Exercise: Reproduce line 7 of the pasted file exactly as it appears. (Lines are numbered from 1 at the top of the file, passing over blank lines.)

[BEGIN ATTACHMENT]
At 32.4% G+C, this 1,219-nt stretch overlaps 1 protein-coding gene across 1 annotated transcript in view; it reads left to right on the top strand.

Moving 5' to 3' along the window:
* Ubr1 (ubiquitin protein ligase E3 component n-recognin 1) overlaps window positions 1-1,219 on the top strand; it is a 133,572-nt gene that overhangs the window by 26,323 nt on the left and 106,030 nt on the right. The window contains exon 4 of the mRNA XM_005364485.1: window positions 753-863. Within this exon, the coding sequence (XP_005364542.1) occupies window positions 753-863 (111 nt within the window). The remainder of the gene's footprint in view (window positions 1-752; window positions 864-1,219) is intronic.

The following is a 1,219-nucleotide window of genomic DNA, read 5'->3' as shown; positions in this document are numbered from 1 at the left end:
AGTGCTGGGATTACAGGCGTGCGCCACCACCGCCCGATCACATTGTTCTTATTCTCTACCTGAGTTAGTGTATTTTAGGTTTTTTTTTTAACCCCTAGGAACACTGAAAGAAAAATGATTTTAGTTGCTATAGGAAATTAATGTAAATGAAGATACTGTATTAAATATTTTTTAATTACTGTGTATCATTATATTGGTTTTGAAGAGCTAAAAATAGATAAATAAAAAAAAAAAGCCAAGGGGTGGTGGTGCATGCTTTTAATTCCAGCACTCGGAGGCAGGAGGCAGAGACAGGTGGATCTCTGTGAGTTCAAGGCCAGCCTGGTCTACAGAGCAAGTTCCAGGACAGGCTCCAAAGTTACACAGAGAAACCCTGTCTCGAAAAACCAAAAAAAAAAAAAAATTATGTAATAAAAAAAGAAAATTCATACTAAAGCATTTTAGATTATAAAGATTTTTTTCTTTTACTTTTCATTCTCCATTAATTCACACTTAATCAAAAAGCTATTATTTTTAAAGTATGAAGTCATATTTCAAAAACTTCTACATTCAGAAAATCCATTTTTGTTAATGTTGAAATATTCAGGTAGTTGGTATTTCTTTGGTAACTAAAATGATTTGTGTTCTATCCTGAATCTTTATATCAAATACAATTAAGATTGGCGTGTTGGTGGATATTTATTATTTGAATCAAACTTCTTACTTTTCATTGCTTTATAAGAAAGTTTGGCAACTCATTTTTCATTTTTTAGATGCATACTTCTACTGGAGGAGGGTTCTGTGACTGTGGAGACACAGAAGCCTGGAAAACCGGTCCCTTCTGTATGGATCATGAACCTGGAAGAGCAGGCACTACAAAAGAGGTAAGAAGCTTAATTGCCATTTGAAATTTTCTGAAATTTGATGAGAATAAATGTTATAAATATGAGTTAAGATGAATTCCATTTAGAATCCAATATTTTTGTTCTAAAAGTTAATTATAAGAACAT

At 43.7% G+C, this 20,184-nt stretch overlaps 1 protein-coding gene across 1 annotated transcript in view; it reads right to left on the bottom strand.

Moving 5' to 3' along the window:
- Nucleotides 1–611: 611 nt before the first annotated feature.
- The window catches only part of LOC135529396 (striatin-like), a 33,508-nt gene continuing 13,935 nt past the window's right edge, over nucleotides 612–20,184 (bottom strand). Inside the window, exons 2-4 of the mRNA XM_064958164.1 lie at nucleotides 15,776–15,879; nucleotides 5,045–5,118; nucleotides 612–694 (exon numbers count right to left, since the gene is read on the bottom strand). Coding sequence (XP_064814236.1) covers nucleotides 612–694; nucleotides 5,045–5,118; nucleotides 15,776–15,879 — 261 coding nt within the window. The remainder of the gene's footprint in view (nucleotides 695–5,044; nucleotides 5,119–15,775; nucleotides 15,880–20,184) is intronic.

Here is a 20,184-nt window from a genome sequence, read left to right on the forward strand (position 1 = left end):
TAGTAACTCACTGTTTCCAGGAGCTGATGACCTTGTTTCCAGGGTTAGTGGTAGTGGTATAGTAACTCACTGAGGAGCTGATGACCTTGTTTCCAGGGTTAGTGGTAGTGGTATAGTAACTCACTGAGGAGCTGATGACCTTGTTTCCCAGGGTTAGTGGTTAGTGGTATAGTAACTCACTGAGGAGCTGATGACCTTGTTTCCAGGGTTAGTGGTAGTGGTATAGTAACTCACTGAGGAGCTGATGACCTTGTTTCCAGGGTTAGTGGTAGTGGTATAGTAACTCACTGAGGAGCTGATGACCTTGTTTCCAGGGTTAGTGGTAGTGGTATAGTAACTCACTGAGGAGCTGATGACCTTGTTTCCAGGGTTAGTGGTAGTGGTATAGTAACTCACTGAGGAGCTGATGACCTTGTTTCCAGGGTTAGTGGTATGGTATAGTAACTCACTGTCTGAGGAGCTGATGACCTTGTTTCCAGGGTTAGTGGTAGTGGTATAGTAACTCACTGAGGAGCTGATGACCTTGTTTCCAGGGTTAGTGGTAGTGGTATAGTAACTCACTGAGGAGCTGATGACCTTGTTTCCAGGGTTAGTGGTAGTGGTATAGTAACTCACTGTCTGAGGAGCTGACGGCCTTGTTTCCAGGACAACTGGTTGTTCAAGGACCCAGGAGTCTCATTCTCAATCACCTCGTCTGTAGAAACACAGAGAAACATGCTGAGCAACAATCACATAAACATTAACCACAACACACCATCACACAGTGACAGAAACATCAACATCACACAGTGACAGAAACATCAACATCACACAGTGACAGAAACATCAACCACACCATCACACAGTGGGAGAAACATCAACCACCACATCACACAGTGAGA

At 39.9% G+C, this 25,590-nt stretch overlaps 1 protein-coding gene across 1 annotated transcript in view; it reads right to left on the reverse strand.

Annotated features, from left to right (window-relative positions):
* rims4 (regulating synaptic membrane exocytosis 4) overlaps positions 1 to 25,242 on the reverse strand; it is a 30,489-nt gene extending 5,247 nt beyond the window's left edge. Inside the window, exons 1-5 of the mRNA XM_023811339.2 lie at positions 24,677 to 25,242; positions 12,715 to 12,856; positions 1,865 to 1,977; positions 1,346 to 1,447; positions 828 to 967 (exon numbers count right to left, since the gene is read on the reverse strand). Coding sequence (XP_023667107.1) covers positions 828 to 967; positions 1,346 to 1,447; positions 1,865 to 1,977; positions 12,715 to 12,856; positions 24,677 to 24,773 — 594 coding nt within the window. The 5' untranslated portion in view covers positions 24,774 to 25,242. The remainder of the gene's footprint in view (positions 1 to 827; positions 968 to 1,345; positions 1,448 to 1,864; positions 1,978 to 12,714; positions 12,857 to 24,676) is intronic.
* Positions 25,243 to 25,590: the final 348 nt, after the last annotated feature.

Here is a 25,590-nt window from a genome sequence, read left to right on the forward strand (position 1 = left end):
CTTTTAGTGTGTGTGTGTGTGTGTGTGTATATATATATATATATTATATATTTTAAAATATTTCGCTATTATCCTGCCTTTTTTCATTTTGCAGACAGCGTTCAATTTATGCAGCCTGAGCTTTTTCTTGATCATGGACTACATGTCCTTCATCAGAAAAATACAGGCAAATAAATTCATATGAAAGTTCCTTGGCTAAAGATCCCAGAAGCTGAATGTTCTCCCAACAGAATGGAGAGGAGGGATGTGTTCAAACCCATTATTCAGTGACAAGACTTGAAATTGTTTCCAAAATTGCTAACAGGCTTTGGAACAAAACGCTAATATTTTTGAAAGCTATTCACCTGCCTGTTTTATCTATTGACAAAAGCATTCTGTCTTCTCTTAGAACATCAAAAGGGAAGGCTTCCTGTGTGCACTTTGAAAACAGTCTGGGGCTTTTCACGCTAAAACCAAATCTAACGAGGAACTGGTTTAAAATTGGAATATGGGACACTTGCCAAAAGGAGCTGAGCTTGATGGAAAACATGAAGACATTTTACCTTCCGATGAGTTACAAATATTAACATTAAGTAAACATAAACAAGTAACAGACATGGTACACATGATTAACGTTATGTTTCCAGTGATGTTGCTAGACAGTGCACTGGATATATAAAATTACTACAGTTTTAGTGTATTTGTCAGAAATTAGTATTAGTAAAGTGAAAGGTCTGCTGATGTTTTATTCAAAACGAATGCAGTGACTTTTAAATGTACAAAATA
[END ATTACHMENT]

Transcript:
Moving 5' to 3' along the window: